EPA Restricts Use of Pesticides That Are Harming Endangered Species
Dig this: The use of eight particularly nasty pesticides designed to kill burrowing animals on farms will be restricted starting next year, the United States Environmental Protection Agency has announced.
The move last week, originally requested by wildlife organizations, will protect four endangered species—the gopher tortoise, the Hualapai Mexican vole, the Mount Graham red squirrel, and the Utah prairie dog—whose ranges overlap with where pesticides are used.
The pesticides contain sodium and potassium nitrate, carbon and carbon dioxide, and sulfur and come in the form of gas cartridges that are thrown into animal burrows. Farmers, rangers, and the federal government often use them to control coyotes, red foxes, skunks, and similar unwanted critters. That puts any other animals that might be using or living near those burrows at risk.
“It’s often hard to tell what animal resides in a burrow or tunnel, so throwing a gas canister in the ground is often a crapshoot,” said Nathan Donley, a senior scientist with the Center for Biological Diversity, one of the organizations that submitted data leading to the EPA decision. “Together with Defenders of Wildlife, we identified species that were most at risk from these gas cartridges, including the four that were protected with this action,” Donley said.
It’s hard, if not impossible, to say how many pest animals or endangered species are killed or injured by these gas bombs, because the way they are used also tends to destroy the evidence of their effectiveness. “Since the tunnel is covered before the cartridge is thrown in, death or harm will occur underground, and there would be no access to the carcass,” Donley said, adding that animals dosed with these compounds can asphyxiate or suffer permanent damage to their internal organs.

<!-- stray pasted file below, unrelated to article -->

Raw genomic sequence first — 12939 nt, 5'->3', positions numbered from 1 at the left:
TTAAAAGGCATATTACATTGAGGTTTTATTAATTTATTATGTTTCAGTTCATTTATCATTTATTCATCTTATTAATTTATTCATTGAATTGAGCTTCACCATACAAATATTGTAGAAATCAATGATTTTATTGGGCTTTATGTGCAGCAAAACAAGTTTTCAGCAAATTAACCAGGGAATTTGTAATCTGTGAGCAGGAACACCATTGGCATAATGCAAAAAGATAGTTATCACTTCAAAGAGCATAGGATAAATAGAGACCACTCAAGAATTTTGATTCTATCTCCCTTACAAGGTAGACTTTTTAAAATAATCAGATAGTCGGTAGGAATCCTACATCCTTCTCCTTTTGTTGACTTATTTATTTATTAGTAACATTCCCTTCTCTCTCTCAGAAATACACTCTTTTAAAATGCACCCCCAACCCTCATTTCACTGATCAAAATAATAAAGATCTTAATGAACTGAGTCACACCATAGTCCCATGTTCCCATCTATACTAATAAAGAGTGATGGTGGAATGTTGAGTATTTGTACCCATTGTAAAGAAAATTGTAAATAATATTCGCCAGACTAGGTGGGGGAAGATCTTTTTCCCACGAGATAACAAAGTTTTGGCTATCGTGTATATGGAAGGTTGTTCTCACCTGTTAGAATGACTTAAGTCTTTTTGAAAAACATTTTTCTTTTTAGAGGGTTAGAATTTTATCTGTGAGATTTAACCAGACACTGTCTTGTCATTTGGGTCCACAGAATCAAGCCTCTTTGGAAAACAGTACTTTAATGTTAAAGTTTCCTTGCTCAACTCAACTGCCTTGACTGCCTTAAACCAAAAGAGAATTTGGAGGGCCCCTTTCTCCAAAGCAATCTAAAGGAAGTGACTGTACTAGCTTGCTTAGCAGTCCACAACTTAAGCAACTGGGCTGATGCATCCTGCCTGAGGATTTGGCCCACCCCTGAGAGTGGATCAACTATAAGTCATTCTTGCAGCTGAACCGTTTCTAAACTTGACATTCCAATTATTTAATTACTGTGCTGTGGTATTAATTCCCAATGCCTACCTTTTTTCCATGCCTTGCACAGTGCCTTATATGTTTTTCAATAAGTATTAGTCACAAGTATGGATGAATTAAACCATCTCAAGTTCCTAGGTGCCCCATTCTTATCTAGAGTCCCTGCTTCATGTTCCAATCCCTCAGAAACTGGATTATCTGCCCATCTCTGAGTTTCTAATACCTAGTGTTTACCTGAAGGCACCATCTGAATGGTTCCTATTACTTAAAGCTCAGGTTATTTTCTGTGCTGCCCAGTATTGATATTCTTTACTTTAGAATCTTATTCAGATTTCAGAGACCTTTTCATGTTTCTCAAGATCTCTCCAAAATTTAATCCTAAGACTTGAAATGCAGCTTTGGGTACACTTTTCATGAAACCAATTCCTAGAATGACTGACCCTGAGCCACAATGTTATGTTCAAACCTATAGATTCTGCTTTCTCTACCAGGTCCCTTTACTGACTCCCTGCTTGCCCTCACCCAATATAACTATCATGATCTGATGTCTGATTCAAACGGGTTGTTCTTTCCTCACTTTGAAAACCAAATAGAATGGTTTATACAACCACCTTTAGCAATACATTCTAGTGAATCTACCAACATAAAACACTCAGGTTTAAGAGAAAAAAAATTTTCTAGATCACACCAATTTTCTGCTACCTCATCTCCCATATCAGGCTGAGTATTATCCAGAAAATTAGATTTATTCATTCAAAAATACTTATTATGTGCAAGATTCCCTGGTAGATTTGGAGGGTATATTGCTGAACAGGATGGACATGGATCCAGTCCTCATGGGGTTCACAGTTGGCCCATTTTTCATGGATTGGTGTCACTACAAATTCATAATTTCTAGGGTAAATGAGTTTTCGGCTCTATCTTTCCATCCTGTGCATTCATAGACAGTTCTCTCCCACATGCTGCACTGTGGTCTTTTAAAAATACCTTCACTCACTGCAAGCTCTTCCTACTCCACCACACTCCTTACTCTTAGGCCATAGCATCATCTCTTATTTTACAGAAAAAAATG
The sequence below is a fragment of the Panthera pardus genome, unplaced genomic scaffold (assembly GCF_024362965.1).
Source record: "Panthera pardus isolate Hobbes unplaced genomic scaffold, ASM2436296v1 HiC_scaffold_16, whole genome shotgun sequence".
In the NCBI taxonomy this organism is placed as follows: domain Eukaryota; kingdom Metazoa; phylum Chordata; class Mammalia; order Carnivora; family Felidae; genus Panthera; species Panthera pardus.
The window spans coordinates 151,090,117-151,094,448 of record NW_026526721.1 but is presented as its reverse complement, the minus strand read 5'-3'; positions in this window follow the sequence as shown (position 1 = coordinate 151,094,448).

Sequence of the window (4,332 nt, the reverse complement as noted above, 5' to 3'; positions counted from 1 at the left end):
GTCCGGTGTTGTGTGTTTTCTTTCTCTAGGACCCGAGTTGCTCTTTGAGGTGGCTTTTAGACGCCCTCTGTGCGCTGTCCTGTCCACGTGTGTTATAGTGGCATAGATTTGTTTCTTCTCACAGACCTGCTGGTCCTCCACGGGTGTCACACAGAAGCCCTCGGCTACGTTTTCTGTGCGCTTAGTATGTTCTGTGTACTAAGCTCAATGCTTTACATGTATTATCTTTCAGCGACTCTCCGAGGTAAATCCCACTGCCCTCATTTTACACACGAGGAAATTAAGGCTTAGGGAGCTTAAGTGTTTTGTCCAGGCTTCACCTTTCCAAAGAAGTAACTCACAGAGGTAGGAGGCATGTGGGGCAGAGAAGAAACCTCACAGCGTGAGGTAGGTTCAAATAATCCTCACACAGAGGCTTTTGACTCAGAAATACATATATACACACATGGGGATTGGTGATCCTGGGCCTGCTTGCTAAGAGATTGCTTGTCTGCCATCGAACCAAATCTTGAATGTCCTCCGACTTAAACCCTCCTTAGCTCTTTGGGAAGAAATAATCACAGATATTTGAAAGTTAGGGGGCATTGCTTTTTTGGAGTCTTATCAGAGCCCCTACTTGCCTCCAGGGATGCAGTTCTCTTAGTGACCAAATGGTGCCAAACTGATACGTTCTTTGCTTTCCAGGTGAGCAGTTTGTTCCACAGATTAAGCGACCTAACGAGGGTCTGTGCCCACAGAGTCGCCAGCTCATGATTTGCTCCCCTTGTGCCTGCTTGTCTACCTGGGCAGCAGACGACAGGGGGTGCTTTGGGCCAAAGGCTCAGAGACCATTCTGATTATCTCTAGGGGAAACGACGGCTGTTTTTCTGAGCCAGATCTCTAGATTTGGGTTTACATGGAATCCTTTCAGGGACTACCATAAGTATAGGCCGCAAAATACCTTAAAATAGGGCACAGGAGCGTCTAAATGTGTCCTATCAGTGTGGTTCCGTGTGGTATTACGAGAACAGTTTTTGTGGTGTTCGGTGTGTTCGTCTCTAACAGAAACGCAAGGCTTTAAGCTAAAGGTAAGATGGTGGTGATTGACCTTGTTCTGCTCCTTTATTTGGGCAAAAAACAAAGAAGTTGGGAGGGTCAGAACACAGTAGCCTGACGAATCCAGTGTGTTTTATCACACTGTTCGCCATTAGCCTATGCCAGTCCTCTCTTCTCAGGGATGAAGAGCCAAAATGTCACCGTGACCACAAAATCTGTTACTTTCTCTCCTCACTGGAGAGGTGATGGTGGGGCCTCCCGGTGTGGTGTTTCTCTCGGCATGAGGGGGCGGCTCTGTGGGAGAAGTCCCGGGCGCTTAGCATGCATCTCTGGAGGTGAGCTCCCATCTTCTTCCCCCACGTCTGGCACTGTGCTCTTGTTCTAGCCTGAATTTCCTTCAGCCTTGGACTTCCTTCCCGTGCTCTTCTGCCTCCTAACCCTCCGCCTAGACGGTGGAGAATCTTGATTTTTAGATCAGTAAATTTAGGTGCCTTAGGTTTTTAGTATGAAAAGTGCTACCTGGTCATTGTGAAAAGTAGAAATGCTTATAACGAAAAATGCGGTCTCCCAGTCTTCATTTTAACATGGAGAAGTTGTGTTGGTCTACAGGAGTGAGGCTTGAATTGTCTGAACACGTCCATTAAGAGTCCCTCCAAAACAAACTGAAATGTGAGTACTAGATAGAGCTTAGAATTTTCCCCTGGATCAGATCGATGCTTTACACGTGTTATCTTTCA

One of the biggest users of these now-restricted pesticides is a little-known program of the U.S. Department of Agriculture called Wildlife Services, which kills millions of animals a year to protect farming and ranching interests. Environmentalist groups have often called Wildlife Services a “rogue agency” because of its secretiveness and lack of public oversight.
The new restrictions do not become enforceable until June 2017, well into the incoming Trump administration, which has already made clear its plans to limit the EPA’s effectiveness. That may not affect these new rules, Donley said. “It appears that this is a final action. The EPA has made the changes to the pesticide labels, so that can’t be rolled back.”
The incoming administration could choose not to enforce those labeling changes, which identify the parts of the country where the pesticides cannot be used, but Donley said he doesn’t think that would be likely. For one thing, he notes, “most of these cartridges are used by Wildlife Services, a government agency. I can’t imagine they would knowingly violate federal law by not adhering to the pesticide label.” If they do, he said, that information would be available through the Freedom of Information Act.
More important, he said, “these restrictions are extremely limited. This action only restricts the use of these products in very small areas of Arizona, Utah, and Florida. Their use is unrestricted everywhere else in the country, and Wildlife Services will still have plenty of other animals to suffocate if that’s what they so choose.”
He added that this is not a broad antipesticide move by the EPA. “These new restrictions are very commonsense and very targeted,” he said. “This is not about getting rid of pesticides; it’s about not using pesticides where there are endangered species that could be harmed.”
That said, Donley hopes this is just the first of many actions the EPA could take to restrict other dangerous pesticides if they have the potential to hurt endangered species. “We hope to see this become commonplace as the EPA begins to comply with the Endangered Species Act,” he said.